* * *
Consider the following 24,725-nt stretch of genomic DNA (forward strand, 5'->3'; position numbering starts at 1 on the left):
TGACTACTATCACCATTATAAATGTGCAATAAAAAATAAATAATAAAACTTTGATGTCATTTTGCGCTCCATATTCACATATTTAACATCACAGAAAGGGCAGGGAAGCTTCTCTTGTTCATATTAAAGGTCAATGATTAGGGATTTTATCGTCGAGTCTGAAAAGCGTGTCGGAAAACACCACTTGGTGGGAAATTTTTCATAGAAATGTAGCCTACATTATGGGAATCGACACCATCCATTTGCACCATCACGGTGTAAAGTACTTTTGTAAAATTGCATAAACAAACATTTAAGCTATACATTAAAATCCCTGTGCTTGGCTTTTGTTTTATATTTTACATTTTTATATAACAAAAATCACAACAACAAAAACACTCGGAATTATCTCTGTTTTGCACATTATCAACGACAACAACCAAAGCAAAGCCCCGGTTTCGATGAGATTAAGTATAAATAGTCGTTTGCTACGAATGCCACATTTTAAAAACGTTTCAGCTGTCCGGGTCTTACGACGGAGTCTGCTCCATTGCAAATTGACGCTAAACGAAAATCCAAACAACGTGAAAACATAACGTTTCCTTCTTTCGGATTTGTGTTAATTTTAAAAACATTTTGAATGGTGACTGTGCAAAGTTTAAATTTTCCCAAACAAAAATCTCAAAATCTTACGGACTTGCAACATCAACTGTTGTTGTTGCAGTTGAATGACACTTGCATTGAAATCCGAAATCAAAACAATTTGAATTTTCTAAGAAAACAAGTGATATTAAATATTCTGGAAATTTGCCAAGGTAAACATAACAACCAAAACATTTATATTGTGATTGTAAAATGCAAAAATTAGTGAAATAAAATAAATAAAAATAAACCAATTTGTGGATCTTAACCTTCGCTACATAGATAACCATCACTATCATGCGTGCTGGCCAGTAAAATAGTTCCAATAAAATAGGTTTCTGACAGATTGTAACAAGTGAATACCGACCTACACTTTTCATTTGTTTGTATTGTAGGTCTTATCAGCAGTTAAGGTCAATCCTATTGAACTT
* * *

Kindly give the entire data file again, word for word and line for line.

Consider the following 24,725-nt stretch of genomic DNA (forward strand, 5'->3'; position numbering starts at 1 on the left):
TGACTACTATCACCATTATAAATGTGCAATAAAAAATAAATAATAAAACTTTGATGTCATTTTGCGCTCCATATTCACATATTTAACATCACAGAAAGGGCAGGGAAGCTTCTCTTGTTCATATTAAAGGTCAATGATTAGGGATTTTATCGTCGAGTCTGAAAAGCGTGTCGGAAAACACCACTTGGTGGGAAATTTTTCATAGAAATGTAGCCTACATTATGGGAATCGACACCATCCATTTGCACCATCACGGTGTAAAGTACTTTTGTAAAATTGCATAAACAAACATTTAAGCTATACATTAAAATCCCTGTGCTTGGCTTTTGTTTTATATTTTACATTTTTATATAACAAAAATCACAACAACAAAAACACTCGGAATTATCTCTGTTTTGCACATTATCAACGACAACAACCAAAGCAAAGCCCCGGTTTCGATGAGATTAAGTATAAATAGTCGTTTGCTACGAATGCCACATTTTAAAAACGTTTCAGCTGTCCGGGTCTTACGACGGAGTCTGCTCCATTGCAAATTGACGCTAAACGAAAATCCAAACAACGTGAAAACATAACGTTTCCTTCTTTCGGATTTGTGTTAATTTTAAAAACATTTTGAATGGTGACTGTGCAAAGTTTAAATTTTCCCAAACAAAAATCTCAAAATCTTACGGACTTGCAACATCAACTGTTGTTGTTGCAGTTGAATGACACTTGCATTGAAATCCGAAATCAAAACAATTTGAATTTTCTAAGAAAACAAGTGATATTAAATATTCTGGAAATTTGCCAAGGTAAACATAACAACCAAAACATTTATATTGTGATTGTAAAATGCAAAAATTAGTGAAATAAAATAAATAAAAATAAACCAATTTGTGGATCTTAACCTTCGCTACATAGATAACCATCACTATCATGCGTGCTGGCCAGTAAAATAGTTCCAATAAAATAGGTTTCTGACAGATTGTAACAAGTGAATACCGACCTACACTTTTCATTTGTTTGTATTGTAGGTCTTATCAGCAGTTAAGGTCAATCCTATTGAACTT